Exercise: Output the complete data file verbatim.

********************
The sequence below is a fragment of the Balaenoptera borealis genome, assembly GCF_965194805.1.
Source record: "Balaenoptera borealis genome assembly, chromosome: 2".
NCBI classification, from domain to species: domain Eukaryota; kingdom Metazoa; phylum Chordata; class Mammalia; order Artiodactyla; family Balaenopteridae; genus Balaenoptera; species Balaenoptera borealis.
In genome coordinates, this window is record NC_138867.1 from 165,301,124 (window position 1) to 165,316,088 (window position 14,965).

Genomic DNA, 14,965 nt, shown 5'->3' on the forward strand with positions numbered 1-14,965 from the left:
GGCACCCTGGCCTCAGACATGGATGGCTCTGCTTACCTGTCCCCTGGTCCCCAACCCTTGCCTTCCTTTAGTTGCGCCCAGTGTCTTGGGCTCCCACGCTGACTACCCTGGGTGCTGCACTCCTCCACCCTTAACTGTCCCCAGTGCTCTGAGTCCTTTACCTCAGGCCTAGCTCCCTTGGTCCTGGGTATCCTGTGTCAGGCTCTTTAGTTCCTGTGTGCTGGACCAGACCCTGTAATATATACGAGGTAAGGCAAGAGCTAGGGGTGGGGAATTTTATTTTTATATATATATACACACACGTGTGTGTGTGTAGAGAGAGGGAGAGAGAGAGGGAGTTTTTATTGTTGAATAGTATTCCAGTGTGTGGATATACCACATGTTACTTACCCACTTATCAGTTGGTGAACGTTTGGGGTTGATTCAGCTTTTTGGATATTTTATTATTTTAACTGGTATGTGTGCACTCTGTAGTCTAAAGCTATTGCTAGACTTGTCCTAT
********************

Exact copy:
The sequence below is a fragment of the Balaenoptera borealis genome, assembly GCF_965194805.1.
Source record: "Balaenoptera borealis genome assembly, chromosome: 2".
NCBI classification, from domain to species: domain Eukaryota; kingdom Metazoa; phylum Chordata; class Mammalia; order Artiodactyla; family Balaenopteridae; genus Balaenoptera; species Balaenoptera borealis.
In genome coordinates, this window is record NC_138867.1 from 165,301,124 (window position 1) to 165,316,088 (window position 14,965).

Genomic DNA, 14,965 nt, shown 5'->3' on the forward strand with positions numbered 1-14,965 from the left:
GGCACCCTGGCCTCAGACATGGATGGCTCTGCTTACCTGTCCCCTGGTCCCCAACCCTTGCCTTCCTTTAGTTGCGCCCAGTGTCTTGGGCTCCCACGCTGACTACCCTGGGTGCTGCACTCCTCCACCCTTAACTGTCCCCAGTGCTCTGAGTCCTTTACCTCAGGCCTAGCTCCCTTGGTCCTGGGTATCCTGTGTCAGGCTCTTTAGTTCCTGTGTGCTGGACCAGACCCTGTAATATATACGAGGTAAGGCAAGAGCTAGGGGTGGGGAATTTTATTTTTATATATATATACACACACGTGTGTGTGTGTAGAGAGAGGGAGAGAGAGAGGGAGTTTTTATTGTTGAATAGTATTCCAGTGTGTGGATATACCACATGTTACTTACCCACTTATCAGTTGGTGAACGTTTGGGGTTGATTCAGCTTTTTGGATATTTTATTATTTTAACTGGTATGTGTGCACTCTGTAGTCTAAAGCTATTGCTAGACTTGTCCTAT